Art. 19.3 During the handling of a complaint, if the complainant initiates administrative reconsideration, administrative litigation and other procedures on the same complaint, or an application is filed with a higher level complaint agency or disciplinary inspection, supervision, letters and visits and has been accepted, the complainant shall be deemed to apply for withdrawal of the complaint.

投诉处理期间,投诉人就同一投诉事项提起行政复议、行政诉讼等程序的,或者向上级投诉工作机构或者纪检、监察、信访等部门提出申请并已被受理的,视同投诉人申请撤回投诉。

The Rules also set up the basic procedural requirements for making a complaint, including types of documentation, representation, response time, and potential remedies (Chapter 2).   Once a completed complaint is filed, the Working Group will have seven days to advise the complainant that the complaint has been accepted. Trade secrets and private information are to be protected in the process (Art. 21).  Final decisions are required within sixty days of acceptance (Art. 18).  The complaint acceptance process does afford MofCOM the possibility of delaying due to incomplete complaints (Art. 14).

The principal remedy of this process appears to be a mediated response with the offending agency (依法公正进行协调处理,推动投诉事项的妥善解决) (Arts. 15, also Arts. 17, 19). Other possible outcomes procedures include recommending that local governments change their procedures or rules (Art. 17).

How effective are such procedures likely to be?

Although this process may afford some individuals a useful alternative channel to resolve forced technology transfer and effect policy changes, I am doubtful it will afford much relief in most licensing/trade secret cases.  An earlier administrative effort to protect trade secrets through the National IPR Leading Group also didn’t deliver much relief as far as I know.   Trade secret matters are very difficult to handle in China’s administrative processes due to concerns about local economic influences, uncertain procedures to maintain confidential information, fears of retaliation, etc.  In general, foreign companies have been reluctant to sue national and local Chinese government agencies, with the significant exception of patent and trademark validity challenges.  Of particular concern is that possibility of retaliation against those who file complaints.  As USTR noted in the Section 301 Report:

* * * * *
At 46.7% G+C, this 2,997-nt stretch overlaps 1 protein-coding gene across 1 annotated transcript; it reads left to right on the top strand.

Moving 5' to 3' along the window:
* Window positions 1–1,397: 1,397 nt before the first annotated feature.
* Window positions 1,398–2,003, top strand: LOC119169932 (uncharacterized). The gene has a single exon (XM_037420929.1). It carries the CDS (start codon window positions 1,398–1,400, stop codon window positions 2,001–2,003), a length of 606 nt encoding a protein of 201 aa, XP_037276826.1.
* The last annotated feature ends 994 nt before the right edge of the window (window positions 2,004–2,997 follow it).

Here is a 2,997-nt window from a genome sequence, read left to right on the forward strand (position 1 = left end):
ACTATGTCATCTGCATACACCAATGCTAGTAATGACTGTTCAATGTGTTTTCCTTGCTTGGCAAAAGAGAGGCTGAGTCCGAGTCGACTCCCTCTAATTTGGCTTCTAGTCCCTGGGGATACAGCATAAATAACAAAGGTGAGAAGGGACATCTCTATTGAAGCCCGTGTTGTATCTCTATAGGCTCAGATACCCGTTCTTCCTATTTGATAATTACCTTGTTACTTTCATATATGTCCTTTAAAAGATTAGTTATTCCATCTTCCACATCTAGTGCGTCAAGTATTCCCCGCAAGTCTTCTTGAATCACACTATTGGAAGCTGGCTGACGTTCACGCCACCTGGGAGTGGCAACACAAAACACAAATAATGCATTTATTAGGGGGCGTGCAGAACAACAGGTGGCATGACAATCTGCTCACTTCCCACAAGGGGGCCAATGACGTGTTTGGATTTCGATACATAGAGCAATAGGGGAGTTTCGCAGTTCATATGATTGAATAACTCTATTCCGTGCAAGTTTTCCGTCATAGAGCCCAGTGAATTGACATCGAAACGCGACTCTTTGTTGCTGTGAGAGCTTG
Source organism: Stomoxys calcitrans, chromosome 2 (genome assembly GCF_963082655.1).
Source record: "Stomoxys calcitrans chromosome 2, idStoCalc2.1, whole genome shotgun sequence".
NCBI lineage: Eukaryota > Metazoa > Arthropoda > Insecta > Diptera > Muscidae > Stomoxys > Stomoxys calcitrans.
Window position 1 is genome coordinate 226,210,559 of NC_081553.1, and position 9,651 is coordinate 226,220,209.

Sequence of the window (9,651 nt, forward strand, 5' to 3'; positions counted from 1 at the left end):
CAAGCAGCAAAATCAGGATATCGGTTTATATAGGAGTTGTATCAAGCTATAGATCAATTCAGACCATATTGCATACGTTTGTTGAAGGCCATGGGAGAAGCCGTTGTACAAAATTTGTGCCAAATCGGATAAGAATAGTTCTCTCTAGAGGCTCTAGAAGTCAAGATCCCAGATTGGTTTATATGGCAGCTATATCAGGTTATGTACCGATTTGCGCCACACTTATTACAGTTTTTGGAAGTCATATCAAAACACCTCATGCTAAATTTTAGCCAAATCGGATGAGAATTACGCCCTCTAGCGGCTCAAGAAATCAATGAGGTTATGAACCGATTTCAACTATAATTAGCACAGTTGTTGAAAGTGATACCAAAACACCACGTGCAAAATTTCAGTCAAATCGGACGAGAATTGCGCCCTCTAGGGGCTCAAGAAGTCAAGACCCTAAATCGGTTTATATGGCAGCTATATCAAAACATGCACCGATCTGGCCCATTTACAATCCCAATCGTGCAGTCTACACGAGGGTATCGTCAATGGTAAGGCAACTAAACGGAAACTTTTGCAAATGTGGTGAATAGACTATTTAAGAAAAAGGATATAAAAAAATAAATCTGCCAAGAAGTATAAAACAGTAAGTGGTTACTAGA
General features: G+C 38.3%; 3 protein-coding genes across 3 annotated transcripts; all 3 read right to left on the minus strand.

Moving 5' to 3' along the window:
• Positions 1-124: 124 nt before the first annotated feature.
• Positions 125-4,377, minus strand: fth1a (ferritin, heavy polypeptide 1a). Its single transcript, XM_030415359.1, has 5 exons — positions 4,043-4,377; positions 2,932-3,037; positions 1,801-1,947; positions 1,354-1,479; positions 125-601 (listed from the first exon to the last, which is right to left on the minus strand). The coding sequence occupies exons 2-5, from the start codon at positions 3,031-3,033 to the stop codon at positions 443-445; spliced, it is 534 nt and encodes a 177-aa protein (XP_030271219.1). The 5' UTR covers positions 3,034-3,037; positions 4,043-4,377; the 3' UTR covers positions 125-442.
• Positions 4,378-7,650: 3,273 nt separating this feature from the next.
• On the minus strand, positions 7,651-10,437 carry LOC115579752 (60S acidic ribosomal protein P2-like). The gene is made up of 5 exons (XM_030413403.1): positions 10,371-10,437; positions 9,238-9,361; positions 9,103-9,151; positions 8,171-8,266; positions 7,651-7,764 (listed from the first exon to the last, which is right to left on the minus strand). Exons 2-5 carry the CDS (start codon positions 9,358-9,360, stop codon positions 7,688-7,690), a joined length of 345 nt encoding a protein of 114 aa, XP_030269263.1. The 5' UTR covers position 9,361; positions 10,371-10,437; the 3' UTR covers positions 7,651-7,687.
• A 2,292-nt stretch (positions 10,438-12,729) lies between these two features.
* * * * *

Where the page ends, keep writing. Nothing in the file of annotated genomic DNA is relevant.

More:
As U.S. companies have stated for more than a decade, they fear that they will face retaliation or the loss of business opportunities if they come forward to complain about China’s unfair trade practices. Concerns about Chinese retaliation arose in this investigation as well. Multiple submissions noted the great reluctance of U.S. companies to share information on China’s technology transfer regime, given the importance of the China market to their businesses and the fact that Chinese government officials are “not shy about retaliating against critics.”